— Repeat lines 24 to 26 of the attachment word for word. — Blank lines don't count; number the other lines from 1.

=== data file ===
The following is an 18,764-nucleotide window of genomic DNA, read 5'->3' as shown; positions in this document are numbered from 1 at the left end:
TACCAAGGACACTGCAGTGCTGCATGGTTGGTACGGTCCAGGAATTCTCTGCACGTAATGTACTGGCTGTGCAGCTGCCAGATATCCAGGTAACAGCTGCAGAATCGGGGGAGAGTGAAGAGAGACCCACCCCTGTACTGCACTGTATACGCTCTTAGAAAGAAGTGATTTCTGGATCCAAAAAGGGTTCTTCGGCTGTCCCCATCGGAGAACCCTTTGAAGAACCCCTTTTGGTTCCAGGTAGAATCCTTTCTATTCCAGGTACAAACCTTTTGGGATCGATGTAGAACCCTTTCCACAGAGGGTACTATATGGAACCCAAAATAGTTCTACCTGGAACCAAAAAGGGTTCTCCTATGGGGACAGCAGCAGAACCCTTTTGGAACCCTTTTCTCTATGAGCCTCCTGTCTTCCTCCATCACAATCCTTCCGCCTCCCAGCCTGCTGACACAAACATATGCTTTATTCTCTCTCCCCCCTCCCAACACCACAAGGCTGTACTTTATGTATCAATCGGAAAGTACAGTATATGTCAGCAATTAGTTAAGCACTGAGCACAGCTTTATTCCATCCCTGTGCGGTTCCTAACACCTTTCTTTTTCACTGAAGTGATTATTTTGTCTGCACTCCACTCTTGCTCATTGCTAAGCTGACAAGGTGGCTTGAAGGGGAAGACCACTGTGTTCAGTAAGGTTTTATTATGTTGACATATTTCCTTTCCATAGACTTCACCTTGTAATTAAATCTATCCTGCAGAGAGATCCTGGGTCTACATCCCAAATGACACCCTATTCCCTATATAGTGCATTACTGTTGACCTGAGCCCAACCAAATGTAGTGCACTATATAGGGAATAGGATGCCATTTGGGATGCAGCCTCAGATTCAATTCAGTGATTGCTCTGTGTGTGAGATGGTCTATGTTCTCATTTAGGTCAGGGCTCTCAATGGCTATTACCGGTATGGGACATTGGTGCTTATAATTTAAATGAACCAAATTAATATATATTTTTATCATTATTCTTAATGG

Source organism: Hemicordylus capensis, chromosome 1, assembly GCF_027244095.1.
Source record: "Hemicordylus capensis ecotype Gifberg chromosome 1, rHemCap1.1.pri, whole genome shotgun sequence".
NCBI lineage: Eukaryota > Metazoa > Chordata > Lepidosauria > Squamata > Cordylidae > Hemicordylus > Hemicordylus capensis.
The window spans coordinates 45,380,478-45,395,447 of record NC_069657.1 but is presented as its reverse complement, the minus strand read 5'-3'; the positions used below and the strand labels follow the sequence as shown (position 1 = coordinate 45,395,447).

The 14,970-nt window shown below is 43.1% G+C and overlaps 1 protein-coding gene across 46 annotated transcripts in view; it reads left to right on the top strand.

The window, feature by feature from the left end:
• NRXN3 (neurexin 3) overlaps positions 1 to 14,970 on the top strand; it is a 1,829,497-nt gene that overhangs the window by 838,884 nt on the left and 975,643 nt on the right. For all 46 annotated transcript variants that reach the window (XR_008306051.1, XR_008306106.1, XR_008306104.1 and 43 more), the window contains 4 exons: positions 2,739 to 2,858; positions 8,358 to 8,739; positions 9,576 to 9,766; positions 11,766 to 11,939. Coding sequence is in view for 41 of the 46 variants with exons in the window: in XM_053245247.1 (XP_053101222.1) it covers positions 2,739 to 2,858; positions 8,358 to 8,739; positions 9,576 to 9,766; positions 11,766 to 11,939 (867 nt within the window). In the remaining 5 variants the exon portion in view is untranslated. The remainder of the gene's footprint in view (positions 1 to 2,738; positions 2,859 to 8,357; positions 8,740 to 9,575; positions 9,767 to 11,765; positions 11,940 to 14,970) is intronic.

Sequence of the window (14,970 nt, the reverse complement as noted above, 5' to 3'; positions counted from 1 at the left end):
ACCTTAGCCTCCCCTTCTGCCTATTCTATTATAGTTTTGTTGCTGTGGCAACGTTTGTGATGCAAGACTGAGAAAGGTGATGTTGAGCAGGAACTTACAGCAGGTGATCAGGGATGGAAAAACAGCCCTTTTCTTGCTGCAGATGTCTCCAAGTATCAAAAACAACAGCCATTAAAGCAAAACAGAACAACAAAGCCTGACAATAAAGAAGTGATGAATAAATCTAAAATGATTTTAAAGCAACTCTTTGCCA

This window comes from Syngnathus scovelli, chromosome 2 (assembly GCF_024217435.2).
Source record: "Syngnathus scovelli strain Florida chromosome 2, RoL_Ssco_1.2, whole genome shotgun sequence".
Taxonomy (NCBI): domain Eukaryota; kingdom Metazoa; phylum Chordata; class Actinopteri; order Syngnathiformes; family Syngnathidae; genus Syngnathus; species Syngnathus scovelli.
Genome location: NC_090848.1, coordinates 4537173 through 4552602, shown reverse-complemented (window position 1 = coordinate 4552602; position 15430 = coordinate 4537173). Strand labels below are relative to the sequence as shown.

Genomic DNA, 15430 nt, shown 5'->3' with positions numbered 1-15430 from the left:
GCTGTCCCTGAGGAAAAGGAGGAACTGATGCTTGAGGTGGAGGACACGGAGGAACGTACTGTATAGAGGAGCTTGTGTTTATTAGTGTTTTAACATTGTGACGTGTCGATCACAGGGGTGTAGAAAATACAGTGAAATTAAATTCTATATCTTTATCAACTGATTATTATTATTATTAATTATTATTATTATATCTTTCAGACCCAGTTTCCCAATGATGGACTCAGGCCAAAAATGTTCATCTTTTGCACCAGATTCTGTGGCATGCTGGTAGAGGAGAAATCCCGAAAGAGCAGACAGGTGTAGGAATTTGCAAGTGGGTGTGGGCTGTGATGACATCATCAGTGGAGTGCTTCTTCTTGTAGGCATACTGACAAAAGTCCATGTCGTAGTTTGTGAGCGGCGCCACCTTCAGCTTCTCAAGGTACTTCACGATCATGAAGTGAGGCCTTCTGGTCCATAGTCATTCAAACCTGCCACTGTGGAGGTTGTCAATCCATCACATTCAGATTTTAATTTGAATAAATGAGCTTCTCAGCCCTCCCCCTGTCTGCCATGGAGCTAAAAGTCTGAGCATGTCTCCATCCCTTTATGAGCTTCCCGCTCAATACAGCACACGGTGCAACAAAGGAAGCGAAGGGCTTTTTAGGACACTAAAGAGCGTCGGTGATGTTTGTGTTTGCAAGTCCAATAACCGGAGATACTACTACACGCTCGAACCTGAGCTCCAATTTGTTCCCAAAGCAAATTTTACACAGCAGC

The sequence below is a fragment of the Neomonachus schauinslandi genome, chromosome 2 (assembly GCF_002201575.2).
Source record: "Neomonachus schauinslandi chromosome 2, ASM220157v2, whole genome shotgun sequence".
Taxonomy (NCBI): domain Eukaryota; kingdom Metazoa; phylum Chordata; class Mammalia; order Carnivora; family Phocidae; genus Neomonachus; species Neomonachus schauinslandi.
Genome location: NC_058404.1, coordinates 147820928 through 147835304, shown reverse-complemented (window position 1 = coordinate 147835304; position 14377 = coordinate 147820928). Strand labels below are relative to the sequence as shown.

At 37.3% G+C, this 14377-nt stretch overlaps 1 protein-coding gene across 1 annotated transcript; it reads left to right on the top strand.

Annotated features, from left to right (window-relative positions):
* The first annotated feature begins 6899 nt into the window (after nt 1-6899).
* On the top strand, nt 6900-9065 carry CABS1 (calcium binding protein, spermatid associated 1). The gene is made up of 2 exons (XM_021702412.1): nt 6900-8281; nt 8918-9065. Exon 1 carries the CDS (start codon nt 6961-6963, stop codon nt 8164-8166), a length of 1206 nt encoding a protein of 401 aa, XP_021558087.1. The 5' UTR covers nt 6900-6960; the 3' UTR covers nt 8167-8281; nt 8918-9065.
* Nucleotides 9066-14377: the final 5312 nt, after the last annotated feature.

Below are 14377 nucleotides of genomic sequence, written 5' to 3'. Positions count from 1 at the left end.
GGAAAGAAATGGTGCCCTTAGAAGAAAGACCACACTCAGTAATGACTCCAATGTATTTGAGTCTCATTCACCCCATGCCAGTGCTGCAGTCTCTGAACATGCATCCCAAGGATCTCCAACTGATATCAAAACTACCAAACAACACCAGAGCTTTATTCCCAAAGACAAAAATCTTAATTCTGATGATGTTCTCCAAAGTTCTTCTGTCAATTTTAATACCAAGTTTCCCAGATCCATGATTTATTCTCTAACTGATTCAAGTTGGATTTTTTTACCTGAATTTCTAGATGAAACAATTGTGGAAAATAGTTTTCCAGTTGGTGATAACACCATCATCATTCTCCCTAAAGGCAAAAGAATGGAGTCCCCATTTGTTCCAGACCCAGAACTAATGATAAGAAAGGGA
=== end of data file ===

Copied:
* The first annotated feature begins 6899 nt into the window (after nt 1-6899).
* On the top strand, nt 6900-9065 carry CABS1 (calcium binding protein, spermatid associated 1). The gene is made up of 2 exons (XM_021702412.1): nt 6900-8281; nt 8918-9065. Exon 1 carries the CDS (start codon nt 6961-6963, stop codon nt 8164-8166), a length of 1206 nt encoding a protein of 401 aa, XP_021558087.1. The 5' UTR covers nt 6900-6960; the 3' UTR covers nt 8167-8281; nt 8918-9065.
* Nucleotides 9066-14377: the final 5312 nt, after the last annotated feature.